Asia must scale up sustainable transport development or face a bleak future of congested roads, pollution, ill health and economic damage, which could have ripple effects around the world, a high level transport forum in Manila heard.
“The choice is to let unsustainable transport become entrenched with dire consequences for the economy, quality of life, health and climate change, or to begin making the changes needed for a sustainable transport future,” said Bindu Lohani, Vice President for Knowledge Management and Sustainable Development at the Asian Development Bank (ADB).
The third ADB Transport Forum focuses on “Inclusive and Sustainable Transport,” providing a platform for more than 400 global transport experts, civil society representatives, development partners and senior officials from developing member countries to discuss key regional transport challenges, share knowledge, and brainstorm ideas to improve the sector.
Booming cities and rising incomes are fueling a dramatic surge in vehicle fleets across Asia. In 1980, just one in 10 motorized vehicles in the world was in Asia, but by 2030 the region is expected to account for nearly half the global total. The epidemic of cars and trucks already weighs heavily, with Asia’s cities now suffering the highest air pollution levels in the world and traffic accidents in the region killing nearly 2,000 people a day.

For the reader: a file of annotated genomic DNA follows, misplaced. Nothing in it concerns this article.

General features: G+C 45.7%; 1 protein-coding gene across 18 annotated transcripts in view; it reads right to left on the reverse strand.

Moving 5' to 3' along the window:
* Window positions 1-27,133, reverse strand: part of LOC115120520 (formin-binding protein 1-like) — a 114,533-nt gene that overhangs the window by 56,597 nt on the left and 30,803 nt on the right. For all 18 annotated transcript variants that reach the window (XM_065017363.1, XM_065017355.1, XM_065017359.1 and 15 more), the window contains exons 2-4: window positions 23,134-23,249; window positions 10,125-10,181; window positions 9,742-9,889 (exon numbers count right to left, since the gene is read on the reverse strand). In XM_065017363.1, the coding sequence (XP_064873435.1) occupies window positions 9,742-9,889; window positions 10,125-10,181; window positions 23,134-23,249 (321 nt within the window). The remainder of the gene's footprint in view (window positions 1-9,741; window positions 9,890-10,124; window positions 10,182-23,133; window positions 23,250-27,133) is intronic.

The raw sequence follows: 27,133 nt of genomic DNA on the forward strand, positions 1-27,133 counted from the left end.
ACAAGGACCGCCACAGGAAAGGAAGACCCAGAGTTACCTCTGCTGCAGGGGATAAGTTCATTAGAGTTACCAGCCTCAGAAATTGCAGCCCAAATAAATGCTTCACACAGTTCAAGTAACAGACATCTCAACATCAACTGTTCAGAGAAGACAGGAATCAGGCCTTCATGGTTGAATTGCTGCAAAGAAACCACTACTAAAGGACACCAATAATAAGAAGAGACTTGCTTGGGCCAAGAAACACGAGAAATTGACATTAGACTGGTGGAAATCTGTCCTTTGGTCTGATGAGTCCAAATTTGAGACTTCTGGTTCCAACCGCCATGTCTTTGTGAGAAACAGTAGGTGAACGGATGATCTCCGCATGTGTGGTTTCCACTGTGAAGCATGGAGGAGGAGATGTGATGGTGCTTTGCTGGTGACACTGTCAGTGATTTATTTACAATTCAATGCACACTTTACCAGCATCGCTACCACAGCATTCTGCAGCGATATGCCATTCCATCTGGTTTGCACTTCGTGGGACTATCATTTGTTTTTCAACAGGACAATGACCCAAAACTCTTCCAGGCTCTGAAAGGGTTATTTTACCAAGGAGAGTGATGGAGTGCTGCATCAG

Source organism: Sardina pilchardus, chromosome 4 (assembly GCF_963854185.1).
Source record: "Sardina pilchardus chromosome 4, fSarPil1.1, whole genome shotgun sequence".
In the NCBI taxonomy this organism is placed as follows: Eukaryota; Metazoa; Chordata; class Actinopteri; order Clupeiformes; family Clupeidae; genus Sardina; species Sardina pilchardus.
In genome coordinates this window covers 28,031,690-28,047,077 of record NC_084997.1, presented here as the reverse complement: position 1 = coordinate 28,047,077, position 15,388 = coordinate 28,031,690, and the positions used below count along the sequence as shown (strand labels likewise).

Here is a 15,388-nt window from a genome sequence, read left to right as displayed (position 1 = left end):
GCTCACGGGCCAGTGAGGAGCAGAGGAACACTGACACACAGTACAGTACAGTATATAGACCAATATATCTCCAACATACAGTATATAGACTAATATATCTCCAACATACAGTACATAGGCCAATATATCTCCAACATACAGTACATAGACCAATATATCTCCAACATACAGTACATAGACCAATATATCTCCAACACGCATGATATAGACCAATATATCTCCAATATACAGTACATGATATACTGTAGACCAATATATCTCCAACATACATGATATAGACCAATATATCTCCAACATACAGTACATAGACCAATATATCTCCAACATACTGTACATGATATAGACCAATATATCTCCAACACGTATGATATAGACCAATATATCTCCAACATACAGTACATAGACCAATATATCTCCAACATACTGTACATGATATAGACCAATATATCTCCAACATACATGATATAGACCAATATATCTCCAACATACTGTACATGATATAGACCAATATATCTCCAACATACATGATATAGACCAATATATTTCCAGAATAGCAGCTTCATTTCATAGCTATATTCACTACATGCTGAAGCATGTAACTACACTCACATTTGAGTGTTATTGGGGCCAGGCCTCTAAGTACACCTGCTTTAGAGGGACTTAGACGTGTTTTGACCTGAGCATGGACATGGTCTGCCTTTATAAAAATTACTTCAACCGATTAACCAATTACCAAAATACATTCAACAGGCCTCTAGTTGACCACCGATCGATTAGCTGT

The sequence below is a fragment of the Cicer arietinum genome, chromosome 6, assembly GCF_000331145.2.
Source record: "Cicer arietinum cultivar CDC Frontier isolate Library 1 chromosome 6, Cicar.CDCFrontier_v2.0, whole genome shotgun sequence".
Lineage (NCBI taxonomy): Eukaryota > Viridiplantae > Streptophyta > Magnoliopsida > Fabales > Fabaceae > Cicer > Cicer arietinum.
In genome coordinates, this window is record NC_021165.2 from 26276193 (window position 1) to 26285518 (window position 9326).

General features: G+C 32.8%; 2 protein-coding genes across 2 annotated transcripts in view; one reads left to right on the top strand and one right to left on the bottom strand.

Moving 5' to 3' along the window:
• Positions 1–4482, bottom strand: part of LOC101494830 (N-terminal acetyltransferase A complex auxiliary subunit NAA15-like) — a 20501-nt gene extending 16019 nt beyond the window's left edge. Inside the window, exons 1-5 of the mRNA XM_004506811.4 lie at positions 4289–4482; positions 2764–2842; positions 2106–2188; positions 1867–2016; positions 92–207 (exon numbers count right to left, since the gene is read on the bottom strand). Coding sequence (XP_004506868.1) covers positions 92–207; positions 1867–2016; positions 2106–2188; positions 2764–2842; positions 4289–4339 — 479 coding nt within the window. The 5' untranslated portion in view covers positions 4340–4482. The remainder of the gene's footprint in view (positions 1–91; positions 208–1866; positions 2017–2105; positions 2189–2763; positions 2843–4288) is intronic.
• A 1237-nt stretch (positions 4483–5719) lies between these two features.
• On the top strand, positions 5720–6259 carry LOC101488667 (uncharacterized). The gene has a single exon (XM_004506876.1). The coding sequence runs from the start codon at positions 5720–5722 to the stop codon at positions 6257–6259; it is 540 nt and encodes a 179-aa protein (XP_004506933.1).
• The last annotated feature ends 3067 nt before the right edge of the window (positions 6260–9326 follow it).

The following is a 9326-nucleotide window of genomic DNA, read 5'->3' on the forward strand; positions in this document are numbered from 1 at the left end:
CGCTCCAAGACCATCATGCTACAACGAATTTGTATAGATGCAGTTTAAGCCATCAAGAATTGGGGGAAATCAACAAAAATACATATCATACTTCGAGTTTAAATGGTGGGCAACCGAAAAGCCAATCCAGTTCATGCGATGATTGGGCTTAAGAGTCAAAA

Without a change in current transport development patterns in Asia, global carbon dioxide emissions and fuel prices will keep rising, with grim consequences for climate change, energy security, and economic growth.
Asia’s policymakers are already responding, with investments in railways and other non-motorized public transport, user friendly urban planning, and the adoption of efficiency measures like fuel economy standards for vehicles. However, Asia’s needs are vast, with estimated investments of $2.5 trillion required between 2010 and 2020 to help close the infrastructure gap in transport.
ADB has provided financing, knowledge, and capacity building support to help developing member countries scale up sustainable transport development. Its sector loans are around $3 billion a year and growing, including assistance for bus rapid transit systems in Bangladesh and People’s Republic of China (PRC), as well as metro rail lines in Viet Nam.
It is also supporting climate change mitigation and adaptation measures like the planned development of inland waterways in the PRC to reduce road freight volumes; and cross border transport initiatives, including regional railways. By 2020 lending for roads is expected to be overtaken by investment in urban transport, railways and other subsectors.
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